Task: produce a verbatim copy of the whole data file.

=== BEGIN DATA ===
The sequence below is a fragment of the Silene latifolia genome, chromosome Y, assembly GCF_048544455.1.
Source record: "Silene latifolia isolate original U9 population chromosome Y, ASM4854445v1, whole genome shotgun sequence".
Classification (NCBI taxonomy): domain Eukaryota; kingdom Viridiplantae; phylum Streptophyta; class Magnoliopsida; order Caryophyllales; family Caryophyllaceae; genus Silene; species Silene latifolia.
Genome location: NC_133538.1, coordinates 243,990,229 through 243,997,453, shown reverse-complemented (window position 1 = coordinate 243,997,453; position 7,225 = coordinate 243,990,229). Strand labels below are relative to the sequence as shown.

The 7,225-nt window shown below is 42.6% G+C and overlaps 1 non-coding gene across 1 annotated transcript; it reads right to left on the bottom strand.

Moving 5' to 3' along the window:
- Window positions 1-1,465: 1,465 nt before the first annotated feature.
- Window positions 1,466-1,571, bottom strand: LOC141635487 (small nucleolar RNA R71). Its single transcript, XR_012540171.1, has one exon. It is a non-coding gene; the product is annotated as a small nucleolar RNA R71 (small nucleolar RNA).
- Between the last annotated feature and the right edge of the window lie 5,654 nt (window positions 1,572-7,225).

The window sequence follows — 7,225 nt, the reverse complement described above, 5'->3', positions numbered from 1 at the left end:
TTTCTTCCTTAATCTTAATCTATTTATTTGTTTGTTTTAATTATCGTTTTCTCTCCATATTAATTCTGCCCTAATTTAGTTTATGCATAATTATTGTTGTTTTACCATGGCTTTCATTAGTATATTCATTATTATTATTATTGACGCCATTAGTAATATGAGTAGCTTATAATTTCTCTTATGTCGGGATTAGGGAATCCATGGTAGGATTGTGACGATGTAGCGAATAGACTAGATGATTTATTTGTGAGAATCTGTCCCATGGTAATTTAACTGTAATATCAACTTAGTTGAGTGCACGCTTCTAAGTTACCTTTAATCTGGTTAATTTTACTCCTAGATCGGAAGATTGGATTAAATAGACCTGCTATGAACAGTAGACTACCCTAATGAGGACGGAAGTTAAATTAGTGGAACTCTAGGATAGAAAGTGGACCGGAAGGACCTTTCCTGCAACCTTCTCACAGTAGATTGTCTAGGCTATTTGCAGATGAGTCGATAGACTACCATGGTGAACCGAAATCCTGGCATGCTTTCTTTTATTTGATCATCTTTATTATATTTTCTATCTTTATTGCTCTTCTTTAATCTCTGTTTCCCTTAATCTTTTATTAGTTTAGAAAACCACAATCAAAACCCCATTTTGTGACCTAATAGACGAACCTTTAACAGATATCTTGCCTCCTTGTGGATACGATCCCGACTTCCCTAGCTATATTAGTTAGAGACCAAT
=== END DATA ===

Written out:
The sequence below is a fragment of the Silene latifolia genome, chromosome Y, assembly GCF_048544455.1.
Source record: "Silene latifolia isolate original U9 population chromosome Y, ASM4854445v1, whole genome shotgun sequence".
Classification (NCBI taxonomy): domain Eukaryota; kingdom Viridiplantae; phylum Streptophyta; class Magnoliopsida; order Caryophyllales; family Caryophyllaceae; genus Silene; species Silene latifolia.
Genome location: NC_133538.1, coordinates 243,990,229 through 243,997,453, shown reverse-complemented (window position 1 = coordinate 243,997,453; position 7,225 = coordinate 243,990,229). Strand labels below are relative to the sequence as shown.

The 7,225-nt window shown below is 42.6% G+C and overlaps 1 non-coding gene across 1 annotated transcript; it reads right to left on the bottom strand.

Moving 5' to 3' along the window:
- Window positions 1-1,465: 1,465 nt before the first annotated feature.
- Window positions 1,466-1,571, bottom strand: LOC141635487 (small nucleolar RNA R71). Its single transcript, XR_012540171.1, has one exon. It is a non-coding gene; the product is annotated as a small nucleolar RNA R71 (small nucleolar RNA).
- Between the last annotated feature and the right edge of the window lie 5,654 nt (window positions 1,572-7,225).

The window sequence follows — 7,225 nt, the reverse complement described above, 5'->3', positions numbered from 1 at the left end:
TTTCTTCCTTAATCTTAATCTATTTATTTGTTTGTTTTAATTATCGTTTTCTCTCCATATTAATTCTGCCCTAATTTAGTTTATGCATAATTATTGTTGTTTTACCATGGCTTTCATTAGTATATTCATTATTATTATTATTGACGCCATTAGTAATATGAGTAGCTTATAATTTCTCTTATGTCGGGATTAGGGAATCCATGGTAGGATTGTGACGATGTAGCGAATAGACTAGATGATTTATTTGTGAGAATCTGTCCCATGGTAATTTAACTGTAATATCAACTTAGTTGAGTGCACGCTTCTAAGTTACCTTTAATCTGGTTAATTTTACTCCTAGATCGGAAGATTGGATTAAATAGACCTGCTATGAACAGTAGACTACCCTAATGAGGACGGAAGTTAAATTAGTGGAACTCTAGGATAGAAAGTGGACCGGAAGGACCTTTCCTGCAACCTTCTCACAGTAGATTGTCTAGGCTATTTGCAGATGAGTCGATAGACTACCATGGTGAACCGAAATCCTGGCATGCTTTCTTTTATTTGATCATCTTTATTATATTTTCTATCTTTATTGCTCTTCTTTAATCTCTGTTTCCCTTAATCTTTTATTAGTTTAGAAAACCACAATCAAAACCCCATTTTGTGACCTAATAGACGAACCTTTAACAGATATCTTGCCTCCTTGTGGATACGATCCCGACTTCCCTAGCTATATTAGTTAGAGACCAAT